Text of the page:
The County will be required to keep a temperature log of the daily temperatures on each floor. The temperature reports are to be taken at 7:00 a.m. and at 4:00 p.m. These logs are to be filed with the Court on the first and the third Monday of each month, for so long as the Court continues to stay its injunction.

The County is also required to keep a daily log of the number of prisoners incarcerated in each cell. The log should identify the cells by the numbers used for them in Appendix A of this Opinion and Order. For each day, the log should indicate the highest number of prisoners incarcerated in each cell that day. Although the County is not required to comply with the Court-ordered ceiling until sixty days from the date of this Order, reporting is to begin immediately. These logs are also to be filed with the Court on the first and third Monday of each month for so long as the Court continues to stay its injunction.


Also before the Court is plaintiff's motion for partial summary judgment, which seeks an order preventing defendants from continuing to place juveniles in the Sedgwick County Jail. While the motion may have some merit, the Court has received no affidavits nor conducted evidentiary hearings on this issue, and is therefore unable to grant the plaintiff summary judgment on this issue. Plaintiff's reply memorandum itself acknowledges that controverted facts exist. Dk. 91, p. 1. It is elementary law that the existence of controverted, material facts precludes the granting of summary judgment. See supra Section I.

It may be that methods employed by the defendants to comply with the jail population ceiling imposed by this Court earlier in this opinion will moot this particular motion. If not, plaintiff must come forward with evidence to support such a motion before it may be considered by the Court.


This Opinion and Order addresses an action of long standing before this Court. Even older than this case, though, is the problem of overcrowding at the Sedgwick County Jail which this case addresses. From the inception of this case, both sides have worked with each other and with the Court in a spirit of cooperation and candidness. The Court recognizes that this matter is one of intense public debate, one of those proverbial "hot political issues" which could have been the subject of obstructive tactics and public posturing by both sides, and the Court appreciates that neither side has chosen that route. The Court further recognizes that the county officials have attempted to fashion a solution to this problem on several occasions. By this Order, the Court means only to encourage them in that endeavor, not to thwart their intentions or constrain their actions in any way.

As the Court has stressed throughout this Opinion, it is not the Court's intention to require the County to build a new jail or to otherwise make any capital expenditures. Such decisions are not the province of the courts. But this Court does have an obligation to enjoin unconstitutional conditions at the jail. While the Court recognizes that the effect of its decision herein may be to require the County to ultimately make capital expenditures of some nature, that mere fact cannot allow the Court to shirk its duty. The overcrowded conditions at the Sedgwick County Jail are egregious and demand judicial intervention.

There is no significant disagreement on the underlying facts found or noted by the Court herein from either the elected officials of the County or their counsel. They have been forthright concerning that. From the Court's observation of public comment in the press and the news accounts and editorials concerning this situation, there is also no significant dissent on these facts. While press items are rarely evidentiary in character, a recent cartoon published during the preperation of this Opinion by the Wichita Eagle Beacon on Wednesday, November 26, 1986, portrays most graphically the root cause of the legal issues raised by conditions at the Jail. That cartoon is attached as Exhibit C. It is the problems arising from this undisputed overcrowding that mandate the Court's Order today.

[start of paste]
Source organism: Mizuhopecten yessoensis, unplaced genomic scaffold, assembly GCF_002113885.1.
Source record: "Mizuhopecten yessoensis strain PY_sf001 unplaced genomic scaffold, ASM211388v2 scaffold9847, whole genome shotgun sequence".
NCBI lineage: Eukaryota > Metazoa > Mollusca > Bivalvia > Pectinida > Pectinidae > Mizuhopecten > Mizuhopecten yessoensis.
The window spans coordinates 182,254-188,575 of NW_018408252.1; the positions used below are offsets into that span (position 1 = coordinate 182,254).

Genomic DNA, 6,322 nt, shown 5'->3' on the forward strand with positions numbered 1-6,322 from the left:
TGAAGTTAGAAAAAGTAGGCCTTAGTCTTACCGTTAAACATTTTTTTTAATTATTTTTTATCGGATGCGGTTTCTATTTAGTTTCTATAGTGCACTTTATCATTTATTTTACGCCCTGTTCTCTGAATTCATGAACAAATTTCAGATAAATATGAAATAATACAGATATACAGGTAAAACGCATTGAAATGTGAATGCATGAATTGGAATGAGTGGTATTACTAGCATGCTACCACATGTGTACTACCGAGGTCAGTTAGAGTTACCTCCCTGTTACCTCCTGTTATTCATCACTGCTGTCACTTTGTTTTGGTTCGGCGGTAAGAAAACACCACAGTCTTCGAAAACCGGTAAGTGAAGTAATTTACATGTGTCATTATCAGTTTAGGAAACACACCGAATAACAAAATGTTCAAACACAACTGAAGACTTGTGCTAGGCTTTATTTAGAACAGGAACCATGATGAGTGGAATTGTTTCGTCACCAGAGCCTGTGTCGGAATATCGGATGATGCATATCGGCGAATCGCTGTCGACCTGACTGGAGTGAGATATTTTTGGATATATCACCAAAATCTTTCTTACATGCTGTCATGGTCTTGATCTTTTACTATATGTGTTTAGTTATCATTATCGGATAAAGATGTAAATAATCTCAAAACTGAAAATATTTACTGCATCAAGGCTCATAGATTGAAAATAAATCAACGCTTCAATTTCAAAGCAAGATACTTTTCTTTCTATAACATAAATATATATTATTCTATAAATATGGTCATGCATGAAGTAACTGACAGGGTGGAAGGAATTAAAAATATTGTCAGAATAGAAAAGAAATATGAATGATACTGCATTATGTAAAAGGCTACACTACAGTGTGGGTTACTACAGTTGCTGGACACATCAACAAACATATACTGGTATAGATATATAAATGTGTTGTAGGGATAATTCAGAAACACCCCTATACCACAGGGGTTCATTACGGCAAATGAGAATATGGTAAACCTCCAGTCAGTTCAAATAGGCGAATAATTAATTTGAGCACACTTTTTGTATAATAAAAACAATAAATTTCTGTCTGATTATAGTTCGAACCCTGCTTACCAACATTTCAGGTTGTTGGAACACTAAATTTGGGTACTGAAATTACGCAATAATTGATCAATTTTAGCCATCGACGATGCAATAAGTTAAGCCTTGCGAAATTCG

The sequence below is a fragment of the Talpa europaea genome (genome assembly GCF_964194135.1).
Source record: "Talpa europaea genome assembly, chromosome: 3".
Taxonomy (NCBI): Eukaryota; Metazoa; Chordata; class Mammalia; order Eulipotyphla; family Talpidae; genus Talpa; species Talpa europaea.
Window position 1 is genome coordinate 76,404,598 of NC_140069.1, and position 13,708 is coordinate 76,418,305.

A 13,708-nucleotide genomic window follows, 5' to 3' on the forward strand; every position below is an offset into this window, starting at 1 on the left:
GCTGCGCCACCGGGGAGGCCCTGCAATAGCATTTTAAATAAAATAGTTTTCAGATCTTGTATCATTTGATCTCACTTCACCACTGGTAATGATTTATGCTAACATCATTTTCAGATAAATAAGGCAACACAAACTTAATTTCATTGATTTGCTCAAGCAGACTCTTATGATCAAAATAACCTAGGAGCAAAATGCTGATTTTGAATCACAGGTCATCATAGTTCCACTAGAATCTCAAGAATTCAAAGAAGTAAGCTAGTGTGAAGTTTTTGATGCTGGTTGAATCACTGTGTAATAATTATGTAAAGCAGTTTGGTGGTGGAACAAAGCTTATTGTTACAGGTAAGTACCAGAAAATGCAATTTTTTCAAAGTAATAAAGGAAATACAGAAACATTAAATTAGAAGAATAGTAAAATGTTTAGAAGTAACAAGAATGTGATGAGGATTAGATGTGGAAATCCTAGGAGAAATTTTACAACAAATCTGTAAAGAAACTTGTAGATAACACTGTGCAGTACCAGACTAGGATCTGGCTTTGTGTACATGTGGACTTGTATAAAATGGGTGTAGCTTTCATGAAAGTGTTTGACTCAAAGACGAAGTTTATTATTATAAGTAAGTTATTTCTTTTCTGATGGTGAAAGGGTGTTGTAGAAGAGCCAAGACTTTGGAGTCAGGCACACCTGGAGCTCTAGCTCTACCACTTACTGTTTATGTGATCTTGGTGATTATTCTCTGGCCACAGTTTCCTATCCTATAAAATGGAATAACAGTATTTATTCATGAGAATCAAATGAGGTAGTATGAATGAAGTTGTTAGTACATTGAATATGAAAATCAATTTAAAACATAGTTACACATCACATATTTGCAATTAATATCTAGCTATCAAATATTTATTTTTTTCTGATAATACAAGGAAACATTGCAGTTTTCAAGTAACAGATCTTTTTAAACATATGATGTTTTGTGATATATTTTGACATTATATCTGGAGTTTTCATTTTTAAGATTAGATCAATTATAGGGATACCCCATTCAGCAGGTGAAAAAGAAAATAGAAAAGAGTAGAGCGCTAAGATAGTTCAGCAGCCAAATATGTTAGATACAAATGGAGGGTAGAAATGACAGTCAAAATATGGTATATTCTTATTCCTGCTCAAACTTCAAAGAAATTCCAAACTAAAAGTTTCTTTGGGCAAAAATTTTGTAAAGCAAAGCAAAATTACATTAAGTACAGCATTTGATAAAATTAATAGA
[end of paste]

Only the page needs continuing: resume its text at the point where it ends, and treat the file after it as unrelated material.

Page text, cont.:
IT IS THEREFORE ORDERED that plaintiff's motion for summary judgment is hereby granted, the current operation and condition of the Sedgwick County Jail are found by the Court to be violative of the due process clause of the Fifth and Fourteenth Amendments and of the cruel and unusual punishment clause of the Eight Amendment, and the Sedgwick County Jail is hereby declared unconstitutional.

IT IS FURTHER ORDERED that defendants are hereby enjoined from the continued operation of the Sedgwick County Jail in its current, unconstitutional condition.

IT IS FURTHER ORDERED that the enforcement of this injunction is hereby stayed upon the following conditions. The defendants shall present to this Court by March 2, 1987, a proposal for bringing the *1314 Sedgwick County Jail facilities within constitutional parameters. Plaintiffs will be given until March 23, 1987, to respond to this proposal, and defendants will be given until March 30, 1987, to reply to plaintiffs' response. Thereafter, defendants must proceed with reasonable speed to implement that proposal once it is approved by the Court. Defendants shall within sixty days from the date of this Order reduce the total population of the jail to comply with the maximum population limitations detailed previously in this Opinion. The Court's special master must be given access to the jail as he requests for inspection and reports to the Court; and the County shall log daily temperature readings and cell populations, and file such logs with the Court semi-monthly, pursuant to the standards detailed above.

IT IS FURTHER ORDERED that Eddie De Herrera is appointed as the Court's special master for this case.

IT IS FURTHER ORDERED that plaintiff's motion for partial summary judgment seeking an order prohibiting the defendants from housing juveniles in the jail is hereby denied.

IT IS FURTHER ORDERED that when the new county commissioners take office, the Clerk of the Court is directed to substitute the new commissioners for the departing commissioners pursuant to the automatic substitution procedures provided in Rule 25(d) of the Federal Rules of Civil Procedure.

*1315 EXHIBIT A 
*1316 II 
*1317 III 
*1318 IV 
*1319 V 
*1320 EXHIBIT B 
*1321 II 
*1322 III 
*1323 IV 
*1324 V